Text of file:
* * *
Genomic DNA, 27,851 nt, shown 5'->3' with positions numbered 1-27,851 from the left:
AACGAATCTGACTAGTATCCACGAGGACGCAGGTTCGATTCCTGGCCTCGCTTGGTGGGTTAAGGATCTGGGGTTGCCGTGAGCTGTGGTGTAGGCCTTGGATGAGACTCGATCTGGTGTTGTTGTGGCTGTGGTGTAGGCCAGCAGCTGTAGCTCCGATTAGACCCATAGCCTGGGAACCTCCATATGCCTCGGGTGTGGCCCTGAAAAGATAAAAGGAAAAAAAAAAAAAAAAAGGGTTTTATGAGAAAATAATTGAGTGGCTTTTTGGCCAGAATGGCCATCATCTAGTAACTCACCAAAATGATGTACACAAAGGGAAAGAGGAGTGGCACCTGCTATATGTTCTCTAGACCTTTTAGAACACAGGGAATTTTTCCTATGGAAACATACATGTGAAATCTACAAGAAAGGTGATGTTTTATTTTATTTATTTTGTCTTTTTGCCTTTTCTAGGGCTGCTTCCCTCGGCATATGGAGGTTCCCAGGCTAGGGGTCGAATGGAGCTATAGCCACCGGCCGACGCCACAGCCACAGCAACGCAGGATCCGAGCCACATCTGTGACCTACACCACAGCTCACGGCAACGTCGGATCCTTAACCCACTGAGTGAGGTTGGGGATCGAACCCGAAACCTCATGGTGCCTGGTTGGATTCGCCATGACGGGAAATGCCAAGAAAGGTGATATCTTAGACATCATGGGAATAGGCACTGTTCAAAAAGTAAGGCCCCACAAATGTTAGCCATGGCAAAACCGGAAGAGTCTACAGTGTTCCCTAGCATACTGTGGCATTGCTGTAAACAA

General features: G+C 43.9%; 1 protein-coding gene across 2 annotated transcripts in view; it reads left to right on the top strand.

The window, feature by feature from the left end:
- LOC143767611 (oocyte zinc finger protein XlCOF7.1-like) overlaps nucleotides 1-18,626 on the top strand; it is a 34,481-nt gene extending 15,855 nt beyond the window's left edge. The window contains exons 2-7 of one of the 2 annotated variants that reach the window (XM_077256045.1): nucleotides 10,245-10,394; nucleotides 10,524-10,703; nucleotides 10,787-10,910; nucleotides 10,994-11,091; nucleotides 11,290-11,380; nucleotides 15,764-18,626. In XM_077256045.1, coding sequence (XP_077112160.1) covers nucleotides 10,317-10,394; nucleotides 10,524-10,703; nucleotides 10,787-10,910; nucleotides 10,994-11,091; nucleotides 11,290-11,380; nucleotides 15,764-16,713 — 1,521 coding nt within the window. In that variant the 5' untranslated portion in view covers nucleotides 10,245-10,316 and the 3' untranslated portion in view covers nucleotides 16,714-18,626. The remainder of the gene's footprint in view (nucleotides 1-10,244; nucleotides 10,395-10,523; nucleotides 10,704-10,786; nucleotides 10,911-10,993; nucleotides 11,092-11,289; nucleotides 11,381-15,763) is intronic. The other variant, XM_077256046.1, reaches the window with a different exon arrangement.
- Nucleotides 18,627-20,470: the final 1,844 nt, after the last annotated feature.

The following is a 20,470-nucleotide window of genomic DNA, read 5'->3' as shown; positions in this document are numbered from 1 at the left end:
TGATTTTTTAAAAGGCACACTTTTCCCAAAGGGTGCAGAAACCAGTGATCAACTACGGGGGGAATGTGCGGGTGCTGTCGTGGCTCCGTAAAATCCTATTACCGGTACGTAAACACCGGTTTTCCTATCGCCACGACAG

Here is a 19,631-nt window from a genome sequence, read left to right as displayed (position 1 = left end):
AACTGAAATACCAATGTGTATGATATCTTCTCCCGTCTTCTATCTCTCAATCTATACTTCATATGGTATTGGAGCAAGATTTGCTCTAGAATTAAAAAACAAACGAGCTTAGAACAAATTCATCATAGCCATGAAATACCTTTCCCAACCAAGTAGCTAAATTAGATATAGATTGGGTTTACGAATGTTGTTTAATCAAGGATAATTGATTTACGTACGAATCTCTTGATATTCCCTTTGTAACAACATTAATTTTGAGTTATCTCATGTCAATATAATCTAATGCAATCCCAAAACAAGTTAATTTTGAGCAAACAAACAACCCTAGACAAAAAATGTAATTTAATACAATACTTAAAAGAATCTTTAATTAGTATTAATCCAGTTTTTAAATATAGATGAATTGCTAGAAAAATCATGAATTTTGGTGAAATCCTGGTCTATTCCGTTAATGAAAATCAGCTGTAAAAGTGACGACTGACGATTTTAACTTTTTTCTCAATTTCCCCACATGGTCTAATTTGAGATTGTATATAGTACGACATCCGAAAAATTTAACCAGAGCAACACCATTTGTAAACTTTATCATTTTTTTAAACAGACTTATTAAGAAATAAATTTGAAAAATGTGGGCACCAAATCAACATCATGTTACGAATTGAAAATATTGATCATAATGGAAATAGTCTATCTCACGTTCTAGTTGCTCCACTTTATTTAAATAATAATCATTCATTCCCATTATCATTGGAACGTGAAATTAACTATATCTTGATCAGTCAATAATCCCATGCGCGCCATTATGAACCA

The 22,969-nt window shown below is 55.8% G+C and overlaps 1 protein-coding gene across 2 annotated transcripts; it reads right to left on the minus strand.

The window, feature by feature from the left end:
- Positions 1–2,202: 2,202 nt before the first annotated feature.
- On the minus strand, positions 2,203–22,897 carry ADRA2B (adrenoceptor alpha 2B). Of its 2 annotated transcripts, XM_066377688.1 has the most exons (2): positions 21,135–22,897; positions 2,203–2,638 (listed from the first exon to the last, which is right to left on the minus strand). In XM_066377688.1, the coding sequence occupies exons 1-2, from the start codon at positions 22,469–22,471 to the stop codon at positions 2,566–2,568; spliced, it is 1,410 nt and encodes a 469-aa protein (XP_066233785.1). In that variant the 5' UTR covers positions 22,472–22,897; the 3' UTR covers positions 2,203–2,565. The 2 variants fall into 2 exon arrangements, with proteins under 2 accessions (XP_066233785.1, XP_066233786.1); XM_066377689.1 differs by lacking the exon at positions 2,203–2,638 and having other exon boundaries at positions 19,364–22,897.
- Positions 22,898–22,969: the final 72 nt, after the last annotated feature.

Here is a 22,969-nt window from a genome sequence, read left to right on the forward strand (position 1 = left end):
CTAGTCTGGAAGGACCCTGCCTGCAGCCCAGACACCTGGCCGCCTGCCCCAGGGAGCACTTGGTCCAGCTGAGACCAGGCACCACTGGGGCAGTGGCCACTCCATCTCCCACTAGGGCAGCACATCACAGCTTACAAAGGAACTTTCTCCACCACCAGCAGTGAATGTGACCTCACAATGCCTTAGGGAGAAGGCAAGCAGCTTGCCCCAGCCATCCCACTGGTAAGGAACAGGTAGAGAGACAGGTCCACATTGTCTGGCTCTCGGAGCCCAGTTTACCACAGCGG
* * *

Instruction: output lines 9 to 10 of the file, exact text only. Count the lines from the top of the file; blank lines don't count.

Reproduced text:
Here is a 19,631-nt window from a genome sequence, read left to right as displayed (position 1 = left end):
AACTGAAATACCAATGTGTATGATATCTTCTCCCGTCTTCTATCTCTCAATCTATACTTCATATGGTATTGGAGCAAGATTTGCTCTAGAATTAAAAAACAAACGAGCTTAGAACAAATTCATCATAGCCATGAAATACCTTTCCCAACCAAGTAGCTAAATTAGATATAGATTGGGTTTACGAATGTTGTTTAATCAAGGATAATTGATTTACGTACGAATCTCTTGATATTCCCTTTGTAACAACATTAATTTTGAGTTATCTCATGTCAATATAATCTAATGCAATCCCAAAACAAGTTAATTTTGAGCAAACAAACAACCCTAGACAAAAAATGTAATTTAATACAATACTTAAAAGAATCTTTAATTAGTATTAATCCAGTTTTTAAATATAGATGAATTGCTAGAAAAATCATGAATTTTGGTGAAATCCTGGTCTATTCCGTTAATGAAAATCAGCTGTAAAAGTGACGACTGACGATTTTAACTTTTTTCTCAATTTCCCCACATGGTCTAATTTGAGATTGTATATAGTACGACATCCGAAAAATTTAACCAGAGCAACACCATTTGTAAACTTTATCATTTTTTTAAACAGACTTATTAAGAAATAAATTTGAAAAATGTGGGCACCAAATCAACATCATGTTACGAATTGAAAATATTGATCATAATGGAAATAGTCTATCTCACGTTCTAGTTGCTCCACTTTATTTAAATAATAATCATTCATTCCCATTATCATTGGAACGTGAAATTAACTATATCTTGATCAGTCAATAATCCCATGCGCGCCATTATGAACCA